View GNRA - Chapter 2 – We’re still in Oregon?!! Onward to Spokane, the East awaits! in a larger map
Well, luck was with us, and the night was uninterrupted by anyone banging on our door to inform us that we couldn’t park where we were and needed to move, or anyone managing to collide with the bicycles on the rack next to the camper.
I think it was somewhere around 9-9:30am by the time I managed to pry my crusted-shut eyes open and stick my head under the sprayer attachment for the sink to rinse away the last of the urge to climb back into the bed and pull a pillow over my head.
It was 10am and the morning sun was already toasting things up by the time we stepped outside the camper cocoon and I got a chance to swivel my head around and get a good gander at the area.
This wasn’t my first time through Biggs, but it was the first time I’d spent more time there than it took to get gas or take the off ramp onto US 97 South or North.
The hills have become forested with Wind Turbines over the past ten years, I can recall when there was none here at one time, now there are quietly moving trees of white steel that have synchronized blinking red lights atop them at night for the purpose of befuddling drivers along I-84 who wonder at the surreal view far ahead of them.
Mason wandered over to the gas station to buy a bag of ice so we could chill the little red ice chest of water and soft drinks that we carried in the cab of the truck for the day while I packed in and battened down everything to get the camper back on the road.
Our first sight-seeing stop was right across the river from us, the Maryhill Stonehenge Memorial!
A quick trip across the Biggs bridge, and a gradual creep up the mountain and we were there . Sadly, the little souvenir and ice cream stand that’s near the memorial has closed it’s doors .
We meandered around a while, snapping photos here, snapping photos there, Mason posing for photos for what I later started calling his “fan girls” on facebook.
After meandering around the memorial for a while, we clambered back into the pickup and made our way down the hill from the memorial into the small town of Maryhill below.
There really isn’t a whole lot left to the town of Maryhill, mostly a few homes, the Church, the fruit orchards, a winery, the state park, and an RV Park.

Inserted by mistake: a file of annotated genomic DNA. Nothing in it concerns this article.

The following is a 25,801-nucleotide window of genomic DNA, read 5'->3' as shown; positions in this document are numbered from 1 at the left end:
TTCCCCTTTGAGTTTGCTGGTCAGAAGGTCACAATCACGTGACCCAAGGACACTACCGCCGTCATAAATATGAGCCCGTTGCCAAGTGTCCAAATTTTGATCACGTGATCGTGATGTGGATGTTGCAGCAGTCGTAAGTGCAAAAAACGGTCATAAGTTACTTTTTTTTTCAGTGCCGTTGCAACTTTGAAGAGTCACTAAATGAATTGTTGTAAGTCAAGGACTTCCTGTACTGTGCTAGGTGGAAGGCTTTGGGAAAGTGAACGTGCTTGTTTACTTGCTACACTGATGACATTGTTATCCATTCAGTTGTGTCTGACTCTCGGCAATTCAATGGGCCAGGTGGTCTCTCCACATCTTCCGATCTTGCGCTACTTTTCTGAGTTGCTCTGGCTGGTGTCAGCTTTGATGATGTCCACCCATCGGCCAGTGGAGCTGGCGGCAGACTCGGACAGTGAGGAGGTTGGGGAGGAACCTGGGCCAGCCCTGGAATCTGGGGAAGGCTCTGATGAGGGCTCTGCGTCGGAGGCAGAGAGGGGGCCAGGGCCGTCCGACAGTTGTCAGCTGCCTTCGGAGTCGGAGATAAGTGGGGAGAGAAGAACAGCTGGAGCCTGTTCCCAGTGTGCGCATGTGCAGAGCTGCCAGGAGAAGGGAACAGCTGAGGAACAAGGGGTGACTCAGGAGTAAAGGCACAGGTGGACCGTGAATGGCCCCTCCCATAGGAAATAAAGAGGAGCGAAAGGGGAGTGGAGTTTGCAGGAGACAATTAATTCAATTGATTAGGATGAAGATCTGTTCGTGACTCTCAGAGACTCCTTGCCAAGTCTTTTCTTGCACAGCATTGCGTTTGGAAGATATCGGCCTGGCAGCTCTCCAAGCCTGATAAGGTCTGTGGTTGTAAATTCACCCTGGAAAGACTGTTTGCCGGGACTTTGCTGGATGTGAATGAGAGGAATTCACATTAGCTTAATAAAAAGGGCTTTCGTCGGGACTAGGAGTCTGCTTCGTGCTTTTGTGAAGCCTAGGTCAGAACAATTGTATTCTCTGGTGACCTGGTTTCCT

Our main reason for visiting was to stop by Gunkel Orchards to acquire some fresh peaches for our journey. I’d visited here once before in 2009 during the Eastern Oregon Ramblin’ Journey (as of the time of this post, still backlogged for posting) and had gotten a good bounty of fresh peaches.
This time, the peach bounty wasn’t as… well bountiful, but it was a month later than when I had been there last, and three years later, so that doesn’t surprise me as much.
Since we hadn’t had our breakfast yet, we parked the truck across the road in as much shade as I could get it in and we had cereal and attempted to each some peaches.
I really should have paid a bit more attention to their ripeness, as they were definitely not ripe yet, and kind of ruined the enjoyment I had been looking forward to.
The remaining peaches were stowed in a sack and tucked in the cabover to ripen as we continued on east before anymore were eaten.
A sadly, less than satisfying breakfast down, we battened everything down and got back across the river and onto I-84 heading east again.
Along the way, we passed the numerous hydroelectric dams that generate the bulk majority of Oregon’s electrical power, like the Dalles Dam below:
And had a laugh at the fact that there was a tiny town named “Arlington” in Oregon cut out of the rugged cliffs lining the gorge.
Of course, since we motored along at 55mph in the right lane, everything, including a number of other RVs passed us :
Eventually, after a slight pucker moment with my timing of our fuel stop, we made it onto I-82 and were crossing the Columbia River out of Oregon for the last time.
At last, we were truly on our way!
For me, this wasn’t my first time traveling I-82, however, it was my first time driving my own RV along it and crossing it in the daylight.
First thing that caught my attention not long after we had crossed into eastern Washington was what looks like an abandoned mine shaft right along side the interstate. I doubt it is one, from what I’ve read, but the placement makes it certainly look like one.
You can see it yourself if you drive I-82, it’s right at Milepost 116 northbound on the east side of the interstate.
We made a supply stop at the Walmart Supercenter in Kennewick, WA to pick up some stuff we still needed, including the super handy LED headlamps that were originally bought to ride the route of the Hiawatha trail, but ended up getting used to a lot more.
Then a brief rest stop a little further north to contact TC Life to take up his offer of an overnight stay:
Truck Campers unite!